Microsoft and Apple Play Politics as Defense

Microsoft (NASDAQ:MSFT) and Apple (NASDAQ:AAPL) have decided not to let Motorola (NYSE:MMI) bully them any longer. The two companies have separately complained to the European Union’s antitrust regulator that the Illinois-based company has been overcharging them in several patent cases.

The European Commission will investigate whether Motorola offered higher prices and unfair licensing conditions for its “standard-essential” patents. According to EU rules, companies that hold such patents wrongly have the power to harm competition and must offer licenses at a fair price.

On Monday, Microsoft announced moving its software distribution center from Germany, where Motorola has filed a case against it, to the Netherlands to avoid potential bans on sales of products. Microsoft is worried that a court ruling against it would lead to a ban on the sale of its products, including Windows PCs and Xbox game consoles, in affected countries.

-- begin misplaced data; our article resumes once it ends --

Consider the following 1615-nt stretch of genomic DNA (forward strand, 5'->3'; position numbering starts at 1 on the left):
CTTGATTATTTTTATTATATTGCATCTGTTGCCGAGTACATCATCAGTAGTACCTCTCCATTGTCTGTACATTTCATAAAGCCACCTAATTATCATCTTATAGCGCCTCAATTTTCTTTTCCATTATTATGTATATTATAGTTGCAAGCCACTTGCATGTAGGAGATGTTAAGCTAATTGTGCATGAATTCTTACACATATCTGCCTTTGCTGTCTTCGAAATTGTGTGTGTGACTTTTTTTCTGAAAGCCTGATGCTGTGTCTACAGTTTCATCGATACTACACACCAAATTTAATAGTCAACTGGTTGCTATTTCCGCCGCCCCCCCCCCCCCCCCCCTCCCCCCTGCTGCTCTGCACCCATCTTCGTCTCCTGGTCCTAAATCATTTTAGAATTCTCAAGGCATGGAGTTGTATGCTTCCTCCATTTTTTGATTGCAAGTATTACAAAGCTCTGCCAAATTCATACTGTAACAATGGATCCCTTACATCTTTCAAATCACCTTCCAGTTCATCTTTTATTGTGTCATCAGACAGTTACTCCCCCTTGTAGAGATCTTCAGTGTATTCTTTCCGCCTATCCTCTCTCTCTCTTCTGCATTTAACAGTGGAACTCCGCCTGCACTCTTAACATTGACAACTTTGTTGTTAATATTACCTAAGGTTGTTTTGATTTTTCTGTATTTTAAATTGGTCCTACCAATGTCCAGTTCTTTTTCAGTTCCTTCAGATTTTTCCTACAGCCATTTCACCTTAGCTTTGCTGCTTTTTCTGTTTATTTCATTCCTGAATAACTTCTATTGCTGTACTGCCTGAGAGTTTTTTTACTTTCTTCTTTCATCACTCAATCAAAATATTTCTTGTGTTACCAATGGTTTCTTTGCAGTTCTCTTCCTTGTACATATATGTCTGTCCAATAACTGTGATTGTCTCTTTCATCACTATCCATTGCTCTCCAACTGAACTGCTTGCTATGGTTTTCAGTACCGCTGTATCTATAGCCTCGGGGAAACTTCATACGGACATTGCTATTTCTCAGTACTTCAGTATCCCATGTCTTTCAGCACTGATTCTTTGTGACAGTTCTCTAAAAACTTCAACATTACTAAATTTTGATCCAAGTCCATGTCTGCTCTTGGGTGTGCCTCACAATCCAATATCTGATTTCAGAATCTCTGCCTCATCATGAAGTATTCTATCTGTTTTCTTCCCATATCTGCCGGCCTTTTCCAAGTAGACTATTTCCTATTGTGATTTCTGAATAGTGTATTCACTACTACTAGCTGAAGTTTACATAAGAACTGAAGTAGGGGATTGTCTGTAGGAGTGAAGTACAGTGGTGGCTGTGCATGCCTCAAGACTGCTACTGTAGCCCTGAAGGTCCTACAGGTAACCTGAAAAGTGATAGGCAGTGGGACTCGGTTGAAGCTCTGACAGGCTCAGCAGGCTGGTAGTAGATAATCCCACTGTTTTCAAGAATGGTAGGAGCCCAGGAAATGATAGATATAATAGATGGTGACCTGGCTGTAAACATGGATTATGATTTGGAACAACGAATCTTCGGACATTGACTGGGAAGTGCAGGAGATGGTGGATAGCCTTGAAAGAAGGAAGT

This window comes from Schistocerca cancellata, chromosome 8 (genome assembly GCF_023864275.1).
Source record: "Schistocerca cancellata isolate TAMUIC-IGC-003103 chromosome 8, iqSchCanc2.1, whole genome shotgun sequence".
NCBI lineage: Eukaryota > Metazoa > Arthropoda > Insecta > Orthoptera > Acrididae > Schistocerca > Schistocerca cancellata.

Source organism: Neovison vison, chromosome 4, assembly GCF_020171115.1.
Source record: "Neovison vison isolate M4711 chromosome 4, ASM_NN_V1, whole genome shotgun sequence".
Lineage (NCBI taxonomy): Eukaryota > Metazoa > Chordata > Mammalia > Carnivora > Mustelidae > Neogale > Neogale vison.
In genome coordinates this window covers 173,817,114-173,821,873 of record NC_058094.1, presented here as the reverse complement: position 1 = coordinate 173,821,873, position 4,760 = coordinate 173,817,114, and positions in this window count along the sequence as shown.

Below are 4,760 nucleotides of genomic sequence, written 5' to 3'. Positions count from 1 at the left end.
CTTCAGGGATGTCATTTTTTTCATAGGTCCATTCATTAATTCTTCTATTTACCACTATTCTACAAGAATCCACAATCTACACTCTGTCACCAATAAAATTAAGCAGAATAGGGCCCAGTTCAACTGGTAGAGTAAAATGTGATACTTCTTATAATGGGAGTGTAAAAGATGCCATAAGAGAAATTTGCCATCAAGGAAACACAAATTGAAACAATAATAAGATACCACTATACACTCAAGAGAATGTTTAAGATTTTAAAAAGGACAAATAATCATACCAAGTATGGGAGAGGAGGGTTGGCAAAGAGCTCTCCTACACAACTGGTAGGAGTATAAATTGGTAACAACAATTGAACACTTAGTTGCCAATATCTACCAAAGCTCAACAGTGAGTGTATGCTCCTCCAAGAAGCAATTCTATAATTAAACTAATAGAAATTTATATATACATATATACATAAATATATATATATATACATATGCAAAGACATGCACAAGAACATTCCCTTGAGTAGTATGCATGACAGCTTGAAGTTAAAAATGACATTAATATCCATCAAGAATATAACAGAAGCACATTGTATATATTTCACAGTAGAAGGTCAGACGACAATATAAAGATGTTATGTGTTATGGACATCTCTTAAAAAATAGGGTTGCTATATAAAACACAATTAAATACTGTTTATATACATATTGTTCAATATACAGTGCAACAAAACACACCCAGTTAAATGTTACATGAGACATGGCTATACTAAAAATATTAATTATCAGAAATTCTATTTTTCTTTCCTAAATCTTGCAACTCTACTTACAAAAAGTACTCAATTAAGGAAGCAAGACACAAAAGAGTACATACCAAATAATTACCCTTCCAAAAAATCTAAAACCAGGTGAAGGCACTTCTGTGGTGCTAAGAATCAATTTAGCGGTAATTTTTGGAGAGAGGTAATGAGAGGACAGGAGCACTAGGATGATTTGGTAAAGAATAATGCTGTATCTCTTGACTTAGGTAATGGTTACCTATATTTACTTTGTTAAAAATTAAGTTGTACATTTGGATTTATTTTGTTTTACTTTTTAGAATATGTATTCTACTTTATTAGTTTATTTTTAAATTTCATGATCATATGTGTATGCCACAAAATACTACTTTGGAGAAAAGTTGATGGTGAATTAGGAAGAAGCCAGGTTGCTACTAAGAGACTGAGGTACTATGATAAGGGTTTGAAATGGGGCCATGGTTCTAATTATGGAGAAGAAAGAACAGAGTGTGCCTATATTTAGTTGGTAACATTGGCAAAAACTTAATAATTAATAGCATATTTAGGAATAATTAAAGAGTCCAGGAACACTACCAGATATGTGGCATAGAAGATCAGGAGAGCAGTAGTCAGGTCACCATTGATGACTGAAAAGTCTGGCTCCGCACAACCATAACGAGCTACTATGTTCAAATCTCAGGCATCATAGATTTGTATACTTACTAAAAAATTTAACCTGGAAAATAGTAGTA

Motorola has alleged Microsoft violated a video technology patent held by the former. Microsoft lawyer deputy general counsel Dave Heiner had earlier said that Motorola “refused to make its patents available at anything remotely close to a reasonable price.”

Apple has had to deactivate its push notification system in its iPhones and iPads for some customers in Germany after similar Motorola accusations against the technology it used.

Microsoft’s complaint also named Google (NASDAQ:GOOG), which is in the process of acquiring Motorola. Motorola can be asked to pay up to 10 percent of their global turnover in fines if found guilty.

To contact the reporter on this story: Aabha Rathee at

To contact the editor responsible for this story: Damien Hoffman at